Posts Tagged With: Walking

SHOPPING ARTISTICALLY

We all have to shop. I’m one of those who hates shopping, for anything. But, when I’m with my grandkids, I love shopping because I can spoil them rotten. They never ask, but I prompt them, wouldn’t you like some ice cream? Maybe we should rent a movie?  I let Owen be my GPS and guide me to their favorite market, The Nugget. If you must shop, and if the place is artistic, all the better in my opinion.

Very few grocery stores have statues along the roof line carrying bowls of fruit on their heads. Gorgeous. Costly.

Instead of ugly plastic bins for recycling, an artist was commissioned to provide a cover-up, highly attractive and valuable as a work of art. I loved it. I should have thought to take pictures inside the store as well. People were relaxing, drinking a coffee at an in-store Starbucks and enjoying a pastry. I could easily see myself moving in with my easy chair and a book and staying for  the day watching people  and snacking periodically. Oh, yea!  If you must shop, do it at The Nugget style. They had stuff I had never heard of.

We tarried outside to listen to the street musicians. Owen knows the ropes. “Do you have some change Grandma?”  He put the money in the hat.

Then, I got GPSed all the way home. “Straight ahead. Slow for next intersection. Signal now…” Such a deal. Owen learning to drive by sight.

After dinner, Theo continued teaching his mother how to play Yugio, a complicated game of cards that  she struggles to learn. This was  her third lesson and she is slowly getting it,  a game the boys play swiftly with their friends all the time. I was glad it was her and not me. I remember when I realized my kids were smarter than me. Payback time is at hand.

My trip involved an appointment with  orthopedic surgeon Meehan,  in Sacramento. Good news, no surgery needed, but about six months for my hip to heal so I can go back to hiking, walking and biking. Right now, I’m limping but slowly getting better. Life is good.

 

 

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BICYCLING AMERICA

I have friends who walked across the United States at 61 and 63.  They came up against the brick-bats of a world made for cars 28 years ago.  Their journey revealed the total disregard for humans over the automobile.  It was evidenced in driveways, street crossings, short cuts, freeway overpasses without pedestrian or bike lanes,  attempting to cross bridges with signs  that warned NO PEDESTRIANS ON BRIDGE. Especially dangerous were freeways, four or five lane highways with no place for a walker or bicycle to cross without walking miles out of their way, and often no meridian center to stand on to make the second half of a crossing.   The highway engineers were basically saying, you cannot cross this river or this highway, or this freeway if you are on foot. And, now, they wall freeways in with huge costly edifices to protect  residents from noise.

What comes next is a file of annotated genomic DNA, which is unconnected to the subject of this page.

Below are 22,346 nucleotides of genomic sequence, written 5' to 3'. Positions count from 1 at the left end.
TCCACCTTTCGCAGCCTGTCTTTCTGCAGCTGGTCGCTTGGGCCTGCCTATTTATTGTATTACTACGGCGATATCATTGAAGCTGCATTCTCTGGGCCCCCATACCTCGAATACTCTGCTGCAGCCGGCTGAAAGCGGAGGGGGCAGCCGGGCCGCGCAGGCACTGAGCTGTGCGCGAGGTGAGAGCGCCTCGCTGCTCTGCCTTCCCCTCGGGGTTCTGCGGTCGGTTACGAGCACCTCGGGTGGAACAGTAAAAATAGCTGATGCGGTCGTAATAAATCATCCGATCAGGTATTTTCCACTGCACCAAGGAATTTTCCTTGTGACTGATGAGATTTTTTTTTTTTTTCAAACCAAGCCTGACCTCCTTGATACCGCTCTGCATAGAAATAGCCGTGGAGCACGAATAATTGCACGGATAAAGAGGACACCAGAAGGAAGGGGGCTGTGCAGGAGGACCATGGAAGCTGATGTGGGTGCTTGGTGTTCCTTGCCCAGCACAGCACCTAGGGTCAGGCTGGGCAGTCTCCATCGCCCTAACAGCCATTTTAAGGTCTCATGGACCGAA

This week I learned about the guy who got a $42 fine after killing a bicycler. Then another about a driver (who refused toxicology and breathalyzer tests) who plowed into five bicyclers. Five!  Outrageous. The number of bicycle deaths is unacceptable.  I got a message from Pot Calling the Kettle Black from Delaware who has a blog about bicycling in his state. It seems to me its time to go National with this problem. There must be a bike organization in every state.  In any case, check out his blog at:

http://www.bikede.org/2011/10/19/pot-calling-the-kettle-black/#comment-1397

And BikePortland.org as well. If you are unfamiliar, as I was with the bicycling community, you will learn a lot. My whole perception of bicyclers has been quickened by this accident and has changed me forever. It shouldn’t take an accident.  Previously, I thought of bicyclers as hobbyists, racers, trekkers, exercisers, but not as pursuing an alternative method of everyday transportation and long distance vacation travel, even though my youngest daughter is a bicycle commuter.  It could be your son, daughter, parent or grand child who meets an offending vehicle on a bike.   PLEASE DRIVE SAFELY AND MAKE IT A POINT TO SEE BICYCLES AND PEDESTRIANS.

As I said once before, the words are inadequate.